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Archived & Upcoming Images of the Day
Through the study window this wagtail spent an hour picking up peanut fragments dropping from the tit feeders. Here it is by a snow hidden block of vegetable fat that he has been pecking at, and we can't help thinking he is watching that snowflake above.
Goldfinches seem less than usually human intolerant in the snow (though it has all melted or be knocked from the branches in this image).
The farmer hiring the field to our North and East has put out hay for the sheep when it is covered by snow. The lapwing decided the disturbed soil was a good place for a feed at sunset.
A regular visitor outside the kitchen window we happened to get in a 'test shot.
According to the 'book' squirrels only come out on mild days for a feed. Ours obviously don't have the same book.
Mr and Mrs. Blackbird at site 2. Often seen fossicking about at this site when we visit it, but rarely both by the log at the same time.
Like the flying snow ...
Judging by the focus, flash shadow etc., the robin really is under the pheasant's tail. The contrast in size is startling.
and so the female above doesn't feel lonely ...
A number of moorhen sightings at this site. This one's shield looks rather battered so we assume some territorial fights are in progress even though we haven't seen much.
Kestrel watched intermittently hunting over the snowy fields. We didn't see this one catch anything but it was out of view quite a lot of the time.
Chaffinch male twisting in to land on the log.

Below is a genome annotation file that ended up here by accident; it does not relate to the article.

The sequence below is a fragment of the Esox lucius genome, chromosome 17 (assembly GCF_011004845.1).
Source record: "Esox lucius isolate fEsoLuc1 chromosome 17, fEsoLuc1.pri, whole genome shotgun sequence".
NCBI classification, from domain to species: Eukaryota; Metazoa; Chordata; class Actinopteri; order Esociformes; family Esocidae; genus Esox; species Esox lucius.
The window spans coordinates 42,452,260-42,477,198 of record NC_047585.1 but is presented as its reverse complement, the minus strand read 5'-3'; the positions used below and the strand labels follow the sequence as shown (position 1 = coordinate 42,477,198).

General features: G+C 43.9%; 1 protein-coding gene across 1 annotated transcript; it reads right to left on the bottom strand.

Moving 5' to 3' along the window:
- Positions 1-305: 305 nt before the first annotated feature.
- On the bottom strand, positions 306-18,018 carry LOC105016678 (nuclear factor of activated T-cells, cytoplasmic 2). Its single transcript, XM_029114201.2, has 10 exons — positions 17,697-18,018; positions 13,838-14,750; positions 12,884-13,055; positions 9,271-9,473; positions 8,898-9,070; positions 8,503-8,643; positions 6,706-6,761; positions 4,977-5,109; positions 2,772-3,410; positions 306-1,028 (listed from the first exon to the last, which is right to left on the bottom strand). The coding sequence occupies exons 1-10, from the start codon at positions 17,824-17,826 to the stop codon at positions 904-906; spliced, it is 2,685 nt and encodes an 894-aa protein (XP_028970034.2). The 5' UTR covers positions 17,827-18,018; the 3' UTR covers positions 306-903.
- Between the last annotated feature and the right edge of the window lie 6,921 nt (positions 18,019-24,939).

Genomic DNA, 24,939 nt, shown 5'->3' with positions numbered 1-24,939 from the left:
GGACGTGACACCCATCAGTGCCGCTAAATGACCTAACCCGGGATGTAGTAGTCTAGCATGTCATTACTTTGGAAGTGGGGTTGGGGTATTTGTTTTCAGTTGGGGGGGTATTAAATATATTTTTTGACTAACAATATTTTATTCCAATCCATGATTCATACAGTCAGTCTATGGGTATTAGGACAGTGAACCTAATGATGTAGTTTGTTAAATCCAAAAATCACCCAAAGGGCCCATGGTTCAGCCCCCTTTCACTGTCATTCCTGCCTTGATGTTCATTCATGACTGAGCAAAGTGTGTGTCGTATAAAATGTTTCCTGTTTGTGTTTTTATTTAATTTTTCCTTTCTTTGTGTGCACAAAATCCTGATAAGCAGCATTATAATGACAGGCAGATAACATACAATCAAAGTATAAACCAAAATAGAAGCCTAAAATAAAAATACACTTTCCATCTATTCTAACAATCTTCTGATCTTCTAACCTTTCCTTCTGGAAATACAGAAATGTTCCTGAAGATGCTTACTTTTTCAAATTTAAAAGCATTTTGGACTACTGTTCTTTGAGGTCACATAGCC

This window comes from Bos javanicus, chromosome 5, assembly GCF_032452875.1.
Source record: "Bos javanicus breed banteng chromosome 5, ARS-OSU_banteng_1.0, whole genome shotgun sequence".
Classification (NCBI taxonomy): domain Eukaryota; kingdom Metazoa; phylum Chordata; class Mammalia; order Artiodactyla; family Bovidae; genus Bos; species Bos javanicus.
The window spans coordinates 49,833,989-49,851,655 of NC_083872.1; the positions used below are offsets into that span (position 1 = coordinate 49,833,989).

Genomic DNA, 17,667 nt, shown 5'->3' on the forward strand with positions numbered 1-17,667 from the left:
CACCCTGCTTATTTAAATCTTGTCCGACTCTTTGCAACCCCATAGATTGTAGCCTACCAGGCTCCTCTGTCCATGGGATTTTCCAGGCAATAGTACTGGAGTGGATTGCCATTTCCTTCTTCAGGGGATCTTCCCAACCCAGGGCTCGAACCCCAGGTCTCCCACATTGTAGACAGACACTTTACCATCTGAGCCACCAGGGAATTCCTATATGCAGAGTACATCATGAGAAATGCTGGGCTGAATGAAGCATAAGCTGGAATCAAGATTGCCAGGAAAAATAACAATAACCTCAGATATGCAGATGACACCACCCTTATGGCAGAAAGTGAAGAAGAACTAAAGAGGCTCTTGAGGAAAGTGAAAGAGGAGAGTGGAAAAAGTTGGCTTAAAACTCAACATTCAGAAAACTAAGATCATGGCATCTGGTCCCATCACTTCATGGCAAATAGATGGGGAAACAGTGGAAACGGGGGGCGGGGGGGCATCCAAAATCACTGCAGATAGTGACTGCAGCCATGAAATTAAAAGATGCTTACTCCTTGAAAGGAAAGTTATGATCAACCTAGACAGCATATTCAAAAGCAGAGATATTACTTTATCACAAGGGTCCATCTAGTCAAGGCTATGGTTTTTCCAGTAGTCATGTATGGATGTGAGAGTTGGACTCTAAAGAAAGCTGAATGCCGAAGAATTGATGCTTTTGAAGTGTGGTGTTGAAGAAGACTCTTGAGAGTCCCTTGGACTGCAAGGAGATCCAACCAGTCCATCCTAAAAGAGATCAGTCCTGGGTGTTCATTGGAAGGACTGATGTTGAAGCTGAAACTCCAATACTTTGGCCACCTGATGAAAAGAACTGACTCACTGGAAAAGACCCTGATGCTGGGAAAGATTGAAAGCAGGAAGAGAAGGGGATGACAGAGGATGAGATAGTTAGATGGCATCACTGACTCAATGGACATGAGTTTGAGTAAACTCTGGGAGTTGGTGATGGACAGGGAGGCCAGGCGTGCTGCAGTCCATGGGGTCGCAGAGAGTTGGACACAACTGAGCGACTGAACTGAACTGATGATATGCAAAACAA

Coming up to midday some hazy sunshine balanced nicely with the flash to produce this 'blackbird in the woods'.
An amazing sundog that was so bright we thought it was the sun hiding behind clouds with very atypical colour. Then the sun started to appear to it's right.
A robin had been bathing in a puddle at the flooded site and jumped up onto the log to have a good preen.
The robins are everywhere, and getting frisky.
We don't normally think of rooks as 'tender' ... Today is Valentines day so we couldn't resist including it.
Another horrid apple seems to be appreciated.
4 a.m. and full of life
Still pretty dark, but its seems it is never too early for a dunnock and robin to have a squabble.
Twee fieldmouse (wood mouse) entry for this week.
Ever wondered what the world is like for a little creature with such magnificent whiskers?
Along with the usual 'Panicking Pigeon' beating their wings on the branches in panic at our approach we now have female pheasants taking flight. They always see us before we spot them, but on this occasion managed to get a few pics as this one flew into the base of a hedge. We hope this little montage catches the moment and almost surreal shapes of the departing bird.
Two male muntjacs (which we assumed to be a 'pair' until we studied the images) were foraging in the pasture to the South. This one watched us for a moment before wandering away.
This pair of Collared doves were definitely in amorous mood and they spent 10 minutes snuggling and cooing in an willow grown from root stock of an ornamental. They didn't mate this time.
This mouse isn't movement blurred enough to have fallen the 2 meters from the conifer overhead, so is presumably at the top of it's leap. Hope it made a better landing than looks likely.
With the sun only a few diameters above the horizon the kestrel flies along the bridlepath and disappears to the North.
Happy to hover in a breeze, but the local male kestrel prefers to hunt from wires in still air or (as here) strong winds. We thought he was perched on the cross-beam till we saw this pic. He contrasts nicely with the brutallic metalwork.
Genuine single frame (albeit a crop to get the effect) of 'formation flying' by the rooks.
The startling eyes of the pheasant on the right made us suddenly realise that at least 2 of 'our' pheasant males have very different eye colour. From site 2, a montage of images about 1 hour apart. Normally we tell them apart by head colour and the width & join gap of the neck ring.
That's MY log ...
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